A blissful image of sandcastles and shell collecting flashed before me. “What can I do?” I cried.

“You’ll have to go to Chicago to get your passports.”

“We leave in two days!”

“Can you be there tomorrow? I can get you in at 10.”

“But all our birth certificates are in the application package,” I said meekly, eyeing the tall stack of paperwork on my office desk.

“You’ll have to get new ones.”

With a backwards glance at the work on my desk, I grab my keys and rush to the county’s department of records to get new birth certificates.

My road-trip loving father offers to drive us to Chicago. We leave at 4 am and drive straight to the FederalBuilding downtown. The passport office is filled with people within minutes of opening its doors. I hand over my completed forms, birth certificates, photos and checks to the official behind the counter, who says, “They’ll be ready after two.”

We visit a museum and have to lunch. The kids camp out in the car with my father, watching The Sound of Music on a neighbor’s borrowed portable DVD player. I arrive at the passport office at 2 p.m. Someone calls my name at 2:10 and I eagerly stand at the counter, ready to grab them and run. The clerk looks through my passports. One is missing. A printing error.

I sit and wait for two more hours, listening to the sob stories of those around me: a family returning to India to visit relatives; their flight leaves in an hour. No passports.

A woman who expedited her passport three weeks ago – a process that usually takes 3 days. No passport. A couple getting married in the South Pacific in two days. They applied for their passports four months prior. They drove to Chicago from Nebraska because they had no passports.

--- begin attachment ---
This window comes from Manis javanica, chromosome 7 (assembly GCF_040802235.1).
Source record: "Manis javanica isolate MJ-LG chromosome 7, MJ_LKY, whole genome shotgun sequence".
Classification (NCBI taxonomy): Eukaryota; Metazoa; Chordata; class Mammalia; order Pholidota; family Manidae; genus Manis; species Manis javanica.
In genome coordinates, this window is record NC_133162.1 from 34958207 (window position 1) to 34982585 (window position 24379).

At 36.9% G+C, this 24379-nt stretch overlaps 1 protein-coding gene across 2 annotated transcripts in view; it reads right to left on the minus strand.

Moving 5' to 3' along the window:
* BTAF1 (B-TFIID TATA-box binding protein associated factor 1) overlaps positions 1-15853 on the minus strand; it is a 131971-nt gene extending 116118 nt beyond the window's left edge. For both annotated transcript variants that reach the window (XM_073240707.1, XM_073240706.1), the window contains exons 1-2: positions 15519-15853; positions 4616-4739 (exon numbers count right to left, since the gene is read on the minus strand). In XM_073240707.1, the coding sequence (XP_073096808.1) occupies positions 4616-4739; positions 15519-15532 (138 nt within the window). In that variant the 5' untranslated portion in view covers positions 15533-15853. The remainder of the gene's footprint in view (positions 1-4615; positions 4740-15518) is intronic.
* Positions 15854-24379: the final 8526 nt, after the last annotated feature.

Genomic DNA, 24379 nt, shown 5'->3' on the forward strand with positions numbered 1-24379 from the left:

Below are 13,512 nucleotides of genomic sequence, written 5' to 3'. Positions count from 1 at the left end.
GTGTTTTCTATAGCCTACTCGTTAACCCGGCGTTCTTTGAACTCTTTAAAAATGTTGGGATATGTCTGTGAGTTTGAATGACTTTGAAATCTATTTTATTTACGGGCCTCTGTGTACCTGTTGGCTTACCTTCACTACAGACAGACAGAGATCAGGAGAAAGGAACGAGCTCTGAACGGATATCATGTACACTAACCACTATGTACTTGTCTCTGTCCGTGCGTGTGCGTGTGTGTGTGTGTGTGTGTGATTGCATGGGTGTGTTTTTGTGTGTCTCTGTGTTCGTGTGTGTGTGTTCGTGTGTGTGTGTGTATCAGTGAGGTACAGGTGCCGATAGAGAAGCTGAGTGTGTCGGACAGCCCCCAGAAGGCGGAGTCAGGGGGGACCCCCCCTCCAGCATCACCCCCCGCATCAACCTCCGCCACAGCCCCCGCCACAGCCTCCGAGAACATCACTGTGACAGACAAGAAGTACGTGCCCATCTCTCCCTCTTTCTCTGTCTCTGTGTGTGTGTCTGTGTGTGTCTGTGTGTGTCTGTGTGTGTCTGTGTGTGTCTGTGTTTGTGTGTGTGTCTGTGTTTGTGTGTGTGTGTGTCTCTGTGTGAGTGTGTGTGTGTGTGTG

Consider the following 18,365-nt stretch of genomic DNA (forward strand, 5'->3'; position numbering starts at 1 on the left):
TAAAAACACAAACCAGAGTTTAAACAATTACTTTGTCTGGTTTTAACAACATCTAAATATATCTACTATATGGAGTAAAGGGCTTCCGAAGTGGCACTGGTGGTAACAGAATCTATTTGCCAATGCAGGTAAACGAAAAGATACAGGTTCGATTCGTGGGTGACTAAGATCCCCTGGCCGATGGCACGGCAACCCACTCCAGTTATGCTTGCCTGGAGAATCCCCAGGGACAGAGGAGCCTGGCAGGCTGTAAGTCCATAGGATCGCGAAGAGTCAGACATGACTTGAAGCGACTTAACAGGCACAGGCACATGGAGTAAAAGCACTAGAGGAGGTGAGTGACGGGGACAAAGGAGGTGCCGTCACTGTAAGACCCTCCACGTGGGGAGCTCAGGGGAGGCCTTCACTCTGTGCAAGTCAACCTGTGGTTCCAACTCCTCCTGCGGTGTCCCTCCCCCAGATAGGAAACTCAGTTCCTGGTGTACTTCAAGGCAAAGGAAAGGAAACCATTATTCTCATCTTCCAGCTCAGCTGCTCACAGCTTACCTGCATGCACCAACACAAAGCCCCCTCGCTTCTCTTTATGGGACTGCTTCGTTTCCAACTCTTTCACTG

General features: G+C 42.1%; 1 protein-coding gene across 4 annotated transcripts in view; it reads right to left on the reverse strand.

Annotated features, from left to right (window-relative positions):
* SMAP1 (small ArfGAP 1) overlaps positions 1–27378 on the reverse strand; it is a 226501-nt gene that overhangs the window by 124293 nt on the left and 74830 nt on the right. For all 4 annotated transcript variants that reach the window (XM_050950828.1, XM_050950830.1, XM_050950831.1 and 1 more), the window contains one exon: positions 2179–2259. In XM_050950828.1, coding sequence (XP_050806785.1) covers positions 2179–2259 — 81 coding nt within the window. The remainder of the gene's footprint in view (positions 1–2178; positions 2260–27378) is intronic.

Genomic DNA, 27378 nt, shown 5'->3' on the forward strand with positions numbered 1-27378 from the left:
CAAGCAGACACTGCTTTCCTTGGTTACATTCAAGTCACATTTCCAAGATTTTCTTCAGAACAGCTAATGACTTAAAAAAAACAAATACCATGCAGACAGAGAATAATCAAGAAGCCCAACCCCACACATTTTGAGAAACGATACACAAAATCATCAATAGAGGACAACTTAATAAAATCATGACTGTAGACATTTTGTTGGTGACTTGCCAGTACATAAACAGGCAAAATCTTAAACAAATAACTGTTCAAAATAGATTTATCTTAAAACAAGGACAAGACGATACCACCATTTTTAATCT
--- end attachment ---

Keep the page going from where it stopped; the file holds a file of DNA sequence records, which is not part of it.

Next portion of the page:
Finally, my name is called. I take the passports and run to the car. The Sound of Music is over, my father’s patience is worn. We pay $30 for the parking garage and hit the road just in time for rush hour.

In the rush to pack, my daughter loses her first tooth and quickly misplaces it. Panic ensues. “The tooth fairy won’t come,” she sobs from the front steps, as I shove suitcases into the back of the van. Having turned the house inside out already, I begin the search outside. I walk onto the front porch and see, tucked inside the glass of the screen door, several thin Federal Express overnight envelopes, containing our expedited passports.

So, now I am in Mexico. It is as blissful as hoped — sun, sand, and the sea. Long siestas, no schedule to maintain, no work to manage. For any family planning a vacation, I highly recommend the destination. However, if you can’t wait six months for your passports, think domestic.

If you're dreaming about a trip to Mexico or other foreign paradise, there's one thing you'll definitely want to do before you book your trip.

1 thought on “Postcard from Mexico: A Tale of Passport Woes

  1. Oh my gosh, what a nightmare! I’m glad the trip paid off and you were able to finally relax in Mexico.

    Thanks for contributing to WMAG!

Leave a Reply

Your email address will not be published. Required fields are marked *

This site uses Akismet to reduce spam. Learn how your comment data is processed.